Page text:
Saudi Arabia eased its blockade on Yemen 30 days ago, but the crisis is still getting worse

The month-long easement was meant to allow critical fuel, food and aid into the country, but Oxfam says just over half of its monthly food needs have been met.
January 20, 2018, 1:45pm
A worker prepares wheat sacks at the Red Sea port of Salif, Yemen September 30, 2017. Picture taken September 30, 2017. REUTERS/Abduljabbar Zeyad

Thirty days after Saudi Arabia eased its crippling blockade on Yemen, humanitarian aid groups say only a sliver of critical fuel and commercial goods are getting through.

Saudi Arabia introduced the total blockade on Nov. 6 after Houthi rebels fired a ballistic missile from Yemen toward Riyadh. The Kingdom said its goal was to prevent the flow of weapons into the country, but the blockade overwhelmingly harmed civilians, and pushed the country to the brink of famine. Yemen imports 90 percent of its food, and roughly 22 million Yemenis rely on humanitarian assistance to survive.

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Facing mounting international pressure from the U.S. and aid groups, the Saudi-coalition began loosening its grip in mid-December, 2017. The month-long easement was meant to allow fuel, food and aid into the country, but Oxfam says just 18 percent of Yemen's monthly fuel needs have been met. On the food front, things look somewhat better, with a little more than half of the country's monthly needs being met. But aid officials worry the coalition could reintroduce the blockade at any moment and further exacerbate the humanitarian crisis still gripping the country.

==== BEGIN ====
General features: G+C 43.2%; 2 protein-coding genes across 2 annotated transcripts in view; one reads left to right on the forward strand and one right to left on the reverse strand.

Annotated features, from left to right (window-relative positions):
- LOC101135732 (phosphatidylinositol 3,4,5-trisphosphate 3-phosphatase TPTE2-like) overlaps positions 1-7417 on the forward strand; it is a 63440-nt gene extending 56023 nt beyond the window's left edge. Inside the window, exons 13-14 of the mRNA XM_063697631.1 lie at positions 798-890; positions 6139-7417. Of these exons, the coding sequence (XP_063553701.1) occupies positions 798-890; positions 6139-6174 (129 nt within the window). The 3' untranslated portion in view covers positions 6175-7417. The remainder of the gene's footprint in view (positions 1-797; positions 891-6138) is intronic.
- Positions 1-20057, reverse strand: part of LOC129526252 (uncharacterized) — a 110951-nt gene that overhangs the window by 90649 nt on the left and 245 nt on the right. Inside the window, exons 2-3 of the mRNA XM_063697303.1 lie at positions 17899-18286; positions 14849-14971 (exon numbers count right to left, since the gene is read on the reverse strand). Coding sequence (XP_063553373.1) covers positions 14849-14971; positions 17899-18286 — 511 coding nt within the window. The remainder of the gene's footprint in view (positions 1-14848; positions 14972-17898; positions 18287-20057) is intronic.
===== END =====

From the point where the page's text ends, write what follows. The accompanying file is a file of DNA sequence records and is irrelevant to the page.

Read: An 8-year-old girl, a Saudi airstrike, and an American made bomb

“To sum it up, it’s as if the [Saudi-led] coalition, due to partly pressure from the U.S., has pressed the pause button on a horror movie, and that tomorrow we’re going to learn that they’re going to press play again,” Scott Paul, Humanitarian Policy Lead for Oxfam America told VICE News.

Paul said humanitarian organizations have been in close communication with the Trump administration and that they’ve seen a “really consistent, sustained effort” to put pressure on the Saudi-coalition to allow goods to continue entering the country.

Read: Yemen's war is destroying a generation of children

On Dec. 6, the White House released a statement urging Saudi Arabia to “completely allow” food, water, fuel, and aid to get into the country.

The war in Yemen, now nearing the end of its third year, is far from over. The proxy battle between the Saudi-led coalition and the Iran-backed Houthi-rebels continues to trap civilians in what the United Nations has called the worst humanitarian disaster in the world.